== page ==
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Gold held steady on Wednesday as investors weighed the increasing risk of a U.S. interest rate increase next month against the simmering geopolitical tensions that have been supporting bullion.
The dollar recouped its losses in the previous session, rising strongly against sterling after a projection by polling company YouGov showed British Prime Minister Theresa May could lose an overall majority in parliament in a June 8 election.
The projection raised the prospect of political deadlock just as formal Brexit talks begin.
Also helping the dollar, U.S. consumer spending recorded its biggest increase in four months in April and monthly inflation rebounded, pointing to improving domestic demand that could allow the Fed to raise interest rates next month.
"The market has been overenthusiastic in terms of the weakness (seen). Once the rate hike happens, people will focus on political uncertainty and on the physical support (for gold)," said Hamza Khan, head of commodities strategy at ING.
"Fundamentally we favor the upside. We see prices at $1,350 (an ounce) for the third quarter, and $1,250 for the second quarter."
Spot gold edged up 0.75 percent at $1,272.20 per ounce after slipping earlier in the day. It closed 0.3 percent lower on Tuesday after rising to a one-month high of $1,270.47.
U.S. gold futures for August delivery were up $9.70 to settle at $1,275.40. U.S. interest rate futures on Tuesday indicated a nearly 89 percent chance of a June rate rise, according to CME Group's FedWatch tool.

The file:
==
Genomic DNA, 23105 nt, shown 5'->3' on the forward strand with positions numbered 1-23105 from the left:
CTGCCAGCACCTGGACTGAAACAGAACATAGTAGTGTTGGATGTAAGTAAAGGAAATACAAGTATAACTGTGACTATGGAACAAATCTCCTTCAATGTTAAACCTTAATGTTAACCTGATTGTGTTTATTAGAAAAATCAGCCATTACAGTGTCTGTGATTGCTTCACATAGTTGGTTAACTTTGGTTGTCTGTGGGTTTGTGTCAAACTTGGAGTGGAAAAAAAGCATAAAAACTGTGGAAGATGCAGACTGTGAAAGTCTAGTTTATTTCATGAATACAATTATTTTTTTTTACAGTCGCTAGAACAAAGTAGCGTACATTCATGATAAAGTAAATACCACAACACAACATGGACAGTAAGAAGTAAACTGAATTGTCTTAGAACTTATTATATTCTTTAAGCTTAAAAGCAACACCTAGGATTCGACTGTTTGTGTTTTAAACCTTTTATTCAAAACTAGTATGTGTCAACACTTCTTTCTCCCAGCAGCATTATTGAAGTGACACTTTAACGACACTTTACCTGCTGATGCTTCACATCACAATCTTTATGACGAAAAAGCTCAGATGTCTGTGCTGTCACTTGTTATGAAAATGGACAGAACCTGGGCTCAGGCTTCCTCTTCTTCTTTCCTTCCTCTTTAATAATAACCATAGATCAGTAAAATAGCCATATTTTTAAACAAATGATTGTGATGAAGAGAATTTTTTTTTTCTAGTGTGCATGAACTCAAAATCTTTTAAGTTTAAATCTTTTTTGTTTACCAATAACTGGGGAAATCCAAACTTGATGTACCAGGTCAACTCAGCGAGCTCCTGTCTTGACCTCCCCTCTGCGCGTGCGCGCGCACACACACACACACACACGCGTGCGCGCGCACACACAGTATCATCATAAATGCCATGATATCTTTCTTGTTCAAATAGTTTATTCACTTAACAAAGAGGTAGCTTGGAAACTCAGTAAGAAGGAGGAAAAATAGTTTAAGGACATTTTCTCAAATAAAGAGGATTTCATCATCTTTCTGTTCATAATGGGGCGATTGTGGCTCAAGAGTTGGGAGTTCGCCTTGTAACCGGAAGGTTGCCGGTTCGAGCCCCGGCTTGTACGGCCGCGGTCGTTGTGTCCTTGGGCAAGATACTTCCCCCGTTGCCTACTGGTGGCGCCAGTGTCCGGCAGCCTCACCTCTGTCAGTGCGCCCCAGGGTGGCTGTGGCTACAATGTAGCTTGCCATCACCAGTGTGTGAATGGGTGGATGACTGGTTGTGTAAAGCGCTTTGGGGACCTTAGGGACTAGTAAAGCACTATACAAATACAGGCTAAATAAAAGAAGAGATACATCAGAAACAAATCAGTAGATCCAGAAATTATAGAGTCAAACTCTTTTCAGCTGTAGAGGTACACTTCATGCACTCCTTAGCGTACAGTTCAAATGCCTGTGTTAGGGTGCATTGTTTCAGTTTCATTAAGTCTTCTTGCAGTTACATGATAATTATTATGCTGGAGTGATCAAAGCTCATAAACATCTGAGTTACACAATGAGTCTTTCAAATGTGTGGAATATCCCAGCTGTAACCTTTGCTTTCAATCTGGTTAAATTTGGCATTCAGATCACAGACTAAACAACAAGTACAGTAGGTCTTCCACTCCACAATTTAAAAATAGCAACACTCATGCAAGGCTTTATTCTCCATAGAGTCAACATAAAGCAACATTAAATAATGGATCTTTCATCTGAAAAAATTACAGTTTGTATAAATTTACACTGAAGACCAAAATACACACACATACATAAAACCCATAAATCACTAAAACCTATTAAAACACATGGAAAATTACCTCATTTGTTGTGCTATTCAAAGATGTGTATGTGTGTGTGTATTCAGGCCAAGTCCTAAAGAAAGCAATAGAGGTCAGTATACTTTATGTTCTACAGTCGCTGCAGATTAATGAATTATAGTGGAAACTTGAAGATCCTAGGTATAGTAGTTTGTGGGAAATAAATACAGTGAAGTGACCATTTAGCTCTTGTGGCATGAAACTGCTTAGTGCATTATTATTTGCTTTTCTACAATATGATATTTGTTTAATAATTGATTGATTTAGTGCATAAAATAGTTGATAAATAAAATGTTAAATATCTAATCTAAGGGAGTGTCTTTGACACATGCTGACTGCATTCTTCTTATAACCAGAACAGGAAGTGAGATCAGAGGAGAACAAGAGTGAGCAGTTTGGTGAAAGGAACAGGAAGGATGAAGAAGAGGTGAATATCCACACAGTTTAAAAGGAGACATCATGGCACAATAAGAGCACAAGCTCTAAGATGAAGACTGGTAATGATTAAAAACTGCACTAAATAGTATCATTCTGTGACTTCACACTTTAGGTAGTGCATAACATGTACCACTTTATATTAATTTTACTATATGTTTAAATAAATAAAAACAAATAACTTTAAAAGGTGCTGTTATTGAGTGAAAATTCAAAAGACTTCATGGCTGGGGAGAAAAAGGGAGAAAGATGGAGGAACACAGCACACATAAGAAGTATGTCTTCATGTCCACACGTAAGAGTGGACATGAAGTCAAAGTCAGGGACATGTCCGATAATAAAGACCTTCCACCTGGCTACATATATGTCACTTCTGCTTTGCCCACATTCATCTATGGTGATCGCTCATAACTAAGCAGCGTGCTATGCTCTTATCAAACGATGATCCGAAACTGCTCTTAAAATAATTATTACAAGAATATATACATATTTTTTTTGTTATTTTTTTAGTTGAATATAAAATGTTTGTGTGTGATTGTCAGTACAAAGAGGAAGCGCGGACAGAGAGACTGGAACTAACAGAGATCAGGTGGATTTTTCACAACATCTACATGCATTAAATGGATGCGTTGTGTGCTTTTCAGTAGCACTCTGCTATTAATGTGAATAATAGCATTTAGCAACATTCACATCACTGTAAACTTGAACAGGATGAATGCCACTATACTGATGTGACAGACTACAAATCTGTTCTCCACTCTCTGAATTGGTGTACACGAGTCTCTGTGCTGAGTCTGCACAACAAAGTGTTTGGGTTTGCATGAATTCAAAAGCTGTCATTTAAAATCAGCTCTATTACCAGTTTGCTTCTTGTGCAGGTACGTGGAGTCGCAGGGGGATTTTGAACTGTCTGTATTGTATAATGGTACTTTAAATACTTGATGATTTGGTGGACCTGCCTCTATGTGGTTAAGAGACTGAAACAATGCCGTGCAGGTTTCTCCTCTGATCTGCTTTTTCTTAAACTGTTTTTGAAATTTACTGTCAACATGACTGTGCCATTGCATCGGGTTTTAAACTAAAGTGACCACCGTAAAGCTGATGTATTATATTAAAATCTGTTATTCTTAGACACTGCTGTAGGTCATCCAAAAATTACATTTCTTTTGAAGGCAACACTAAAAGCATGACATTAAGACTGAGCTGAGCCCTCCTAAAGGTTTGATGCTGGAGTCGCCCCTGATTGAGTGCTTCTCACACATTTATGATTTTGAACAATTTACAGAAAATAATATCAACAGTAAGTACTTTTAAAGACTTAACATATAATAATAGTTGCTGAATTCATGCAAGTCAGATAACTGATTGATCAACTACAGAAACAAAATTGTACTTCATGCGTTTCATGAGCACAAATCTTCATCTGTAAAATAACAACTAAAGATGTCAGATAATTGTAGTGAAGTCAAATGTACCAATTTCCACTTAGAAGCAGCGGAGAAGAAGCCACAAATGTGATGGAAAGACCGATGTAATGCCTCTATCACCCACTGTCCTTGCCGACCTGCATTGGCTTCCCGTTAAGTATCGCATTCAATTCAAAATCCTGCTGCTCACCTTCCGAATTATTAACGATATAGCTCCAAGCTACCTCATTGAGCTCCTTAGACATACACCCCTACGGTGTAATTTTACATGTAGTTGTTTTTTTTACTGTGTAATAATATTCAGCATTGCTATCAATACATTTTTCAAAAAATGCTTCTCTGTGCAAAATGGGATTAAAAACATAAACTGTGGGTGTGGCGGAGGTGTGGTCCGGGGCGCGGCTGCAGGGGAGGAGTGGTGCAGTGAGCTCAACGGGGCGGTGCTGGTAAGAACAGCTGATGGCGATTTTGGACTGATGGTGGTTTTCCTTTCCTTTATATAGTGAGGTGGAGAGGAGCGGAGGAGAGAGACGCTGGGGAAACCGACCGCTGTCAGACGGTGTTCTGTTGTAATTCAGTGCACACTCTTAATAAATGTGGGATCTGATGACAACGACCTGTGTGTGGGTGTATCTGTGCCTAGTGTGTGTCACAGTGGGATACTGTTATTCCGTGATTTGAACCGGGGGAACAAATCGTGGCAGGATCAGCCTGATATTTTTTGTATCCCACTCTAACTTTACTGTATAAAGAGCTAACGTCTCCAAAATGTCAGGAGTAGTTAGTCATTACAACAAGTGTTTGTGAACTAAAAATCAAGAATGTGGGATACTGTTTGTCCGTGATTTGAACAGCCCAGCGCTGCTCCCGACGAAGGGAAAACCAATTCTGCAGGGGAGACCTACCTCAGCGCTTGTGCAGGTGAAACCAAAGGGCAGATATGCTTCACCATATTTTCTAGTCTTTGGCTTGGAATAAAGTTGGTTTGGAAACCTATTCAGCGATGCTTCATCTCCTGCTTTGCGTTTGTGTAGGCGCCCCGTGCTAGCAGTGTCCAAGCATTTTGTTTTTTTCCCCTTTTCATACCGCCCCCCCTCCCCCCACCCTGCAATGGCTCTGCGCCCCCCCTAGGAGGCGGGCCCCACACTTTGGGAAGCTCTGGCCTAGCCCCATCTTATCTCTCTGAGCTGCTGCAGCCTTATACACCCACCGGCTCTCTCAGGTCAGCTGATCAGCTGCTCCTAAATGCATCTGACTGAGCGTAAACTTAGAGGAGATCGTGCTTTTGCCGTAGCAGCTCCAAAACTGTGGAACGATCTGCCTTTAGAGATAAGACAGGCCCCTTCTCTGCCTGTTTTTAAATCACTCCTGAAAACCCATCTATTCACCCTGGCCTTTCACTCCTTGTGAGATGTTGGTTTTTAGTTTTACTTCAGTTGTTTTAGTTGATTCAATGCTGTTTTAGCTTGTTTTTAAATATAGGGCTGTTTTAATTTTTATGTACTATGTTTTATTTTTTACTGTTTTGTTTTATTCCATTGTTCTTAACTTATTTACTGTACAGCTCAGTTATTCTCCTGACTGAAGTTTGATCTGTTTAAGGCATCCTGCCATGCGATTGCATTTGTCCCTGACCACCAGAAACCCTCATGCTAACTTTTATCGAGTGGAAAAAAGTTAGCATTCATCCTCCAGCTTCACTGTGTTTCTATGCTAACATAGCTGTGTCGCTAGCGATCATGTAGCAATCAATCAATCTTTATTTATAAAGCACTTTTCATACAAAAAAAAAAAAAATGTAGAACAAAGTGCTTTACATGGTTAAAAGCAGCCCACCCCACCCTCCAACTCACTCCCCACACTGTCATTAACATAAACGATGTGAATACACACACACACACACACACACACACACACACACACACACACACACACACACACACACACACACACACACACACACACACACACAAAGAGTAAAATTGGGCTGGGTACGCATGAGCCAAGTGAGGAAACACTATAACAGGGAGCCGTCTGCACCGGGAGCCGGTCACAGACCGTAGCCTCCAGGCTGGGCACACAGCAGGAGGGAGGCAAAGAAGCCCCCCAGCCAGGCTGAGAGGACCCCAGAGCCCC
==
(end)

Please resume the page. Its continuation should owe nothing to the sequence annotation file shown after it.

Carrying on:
Higher rates would reduce the demand for non-interest bearing bullion as well as boosting the U.S. dollar, making dollar-priced gold costlier for non-U.S. investors.
Political tensions in the United States and Europe continue to support gold and have prevented any major losses for the metal, said Yuichi Ikemizu, Tokyo branch manager at ICBC Standard Bank.
Spot gold may break a support at $1,257 per ounce and fall to the next support at $1,245, according to Reuters technical analyst Wang Tao.
In other precious metals, silver lost 0.27 percent to $17.31 an ounce. Platinum was up 1.23 percent at $946 an ounce after falling 1.9 percent in the previous session in its biggest one-day percentage loss in nearly a month.
Palladium was up 1.78 percent at $819.30 an ounce and was on track for a monthly decline of 2 percent, its first monthly decline this year.